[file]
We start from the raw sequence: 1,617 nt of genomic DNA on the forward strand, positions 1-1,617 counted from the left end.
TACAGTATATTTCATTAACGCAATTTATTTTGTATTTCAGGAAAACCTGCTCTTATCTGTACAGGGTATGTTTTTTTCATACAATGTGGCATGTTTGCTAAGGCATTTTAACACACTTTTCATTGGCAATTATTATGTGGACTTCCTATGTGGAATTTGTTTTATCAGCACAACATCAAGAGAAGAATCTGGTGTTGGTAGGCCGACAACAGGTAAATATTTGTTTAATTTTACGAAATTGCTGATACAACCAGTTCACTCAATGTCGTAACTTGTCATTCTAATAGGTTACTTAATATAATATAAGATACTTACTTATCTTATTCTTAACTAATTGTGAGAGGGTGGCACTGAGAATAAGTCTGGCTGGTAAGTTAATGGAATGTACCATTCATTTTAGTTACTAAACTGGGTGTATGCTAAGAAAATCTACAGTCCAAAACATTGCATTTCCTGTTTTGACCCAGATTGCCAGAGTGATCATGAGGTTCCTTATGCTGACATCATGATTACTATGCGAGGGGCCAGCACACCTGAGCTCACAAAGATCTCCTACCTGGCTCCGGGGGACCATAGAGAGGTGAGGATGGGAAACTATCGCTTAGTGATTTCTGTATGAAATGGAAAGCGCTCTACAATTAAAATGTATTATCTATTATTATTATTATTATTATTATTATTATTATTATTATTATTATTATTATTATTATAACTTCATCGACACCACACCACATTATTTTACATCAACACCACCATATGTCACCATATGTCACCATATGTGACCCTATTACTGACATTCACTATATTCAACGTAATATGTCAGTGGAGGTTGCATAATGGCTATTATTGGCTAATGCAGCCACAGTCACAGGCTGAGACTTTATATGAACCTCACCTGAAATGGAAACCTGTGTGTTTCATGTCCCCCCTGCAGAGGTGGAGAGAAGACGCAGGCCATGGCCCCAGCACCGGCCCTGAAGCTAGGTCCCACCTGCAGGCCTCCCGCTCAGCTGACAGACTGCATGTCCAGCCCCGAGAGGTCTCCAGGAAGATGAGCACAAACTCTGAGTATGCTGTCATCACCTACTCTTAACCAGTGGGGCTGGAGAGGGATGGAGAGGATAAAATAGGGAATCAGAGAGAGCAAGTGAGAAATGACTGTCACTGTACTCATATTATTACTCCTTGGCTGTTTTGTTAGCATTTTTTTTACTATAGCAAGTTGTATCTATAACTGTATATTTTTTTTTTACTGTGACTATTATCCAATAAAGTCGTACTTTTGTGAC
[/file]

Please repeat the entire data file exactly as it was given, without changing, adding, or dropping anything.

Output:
We start from the raw sequence: 1,617 nt of genomic DNA on the forward strand, positions 1-1,617 counted from the left end.
TACAGTATATTTCATTAACGCAATTTATTTTGTATTTCAGGAAAACCTGCTCTTATCTGTACAGGGTATGTTTTTTTCATACAATGTGGCATGTTTGCTAAGGCATTTTAACACACTTTTCATTGGCAATTATTATGTGGACTTCCTATGTGGAATTTGTTTTATCAGCACAACATCAAGAGAAGAATCTGGTGTTGGTAGGCCGACAACAGGTAAATATTTGTTTAATTTTACGAAATTGCTGATACAACCAGTTCACTCAATGTCGTAACTTGTCATTCTAATAGGTTACTTAATATAATATAAGATACTTACTTATCTTATTCTTAACTAATTGTGAGAGGGTGGCACTGAGAATAAGTCTGGCTGGTAAGTTAATGGAATGTACCATTCATTTTAGTTACTAAACTGGGTGTATGCTAAGAAAATCTACAGTCCAAAACATTGCATTTCCTGTTTTGACCCAGATTGCCAGAGTGATCATGAGGTTCCTTATGCTGACATCATGATTACTATGCGAGGGGCCAGCACACCTGAGCTCACAAAGATCTCCTACCTGGCTCCGGGGGACCATAGAGAGGTGAGGATGGGAAACTATCGCTTAGTGATTTCTGTATGAAATGGAAAGCGCTCTACAATTAAAATGTATTATCTATTATTATTATTATTATTATTATTATTATTATTATTATTATTATTATTATTATTATAACTTCATCGACACCACACCACATTATTTTACATCAACACCACCATATGTCACCATATGTCACCATATGTGACCCTATTACTGACATTCACTATATTCAACGTAATATGTCAGTGGAGGTTGCATAATGGCTATTATTGGCTAATGCAGCCACAGTCACAGGCTGAGACTTTATATGAACCTCACCTGAAATGGAAACCTGTGTGTTTCATGTCCCCCCTGCAGAGGTGGAGAGAAGACGCAGGCCATGGCCCCAGCACCGGCCCTGAAGCTAGGTCCCACCTGCAGGCCTCCCGCTCAGCTGACAGACTGCATGTCCAGCCCCGAGAGGTCTCCAGGAAGATGAGCACAAACTCTGAGTATGCTGTCATCACCTACTCTTAACCAGTGGGGCTGGAGAGGGATGGAGAGGATAAAATAGGGAATCAGAGAGAGCAAGTGAGAAATGACTGTCACTGTACTCATATTATTACTCCTTGGCTGTTTTGTTAGCATTTTTTTTACTATAGCAAGTTGTATCTATAACTGTATATTTTTTTTTTACTGTGACTATTATCCAATAAAGTCGTACTTTTGTGAC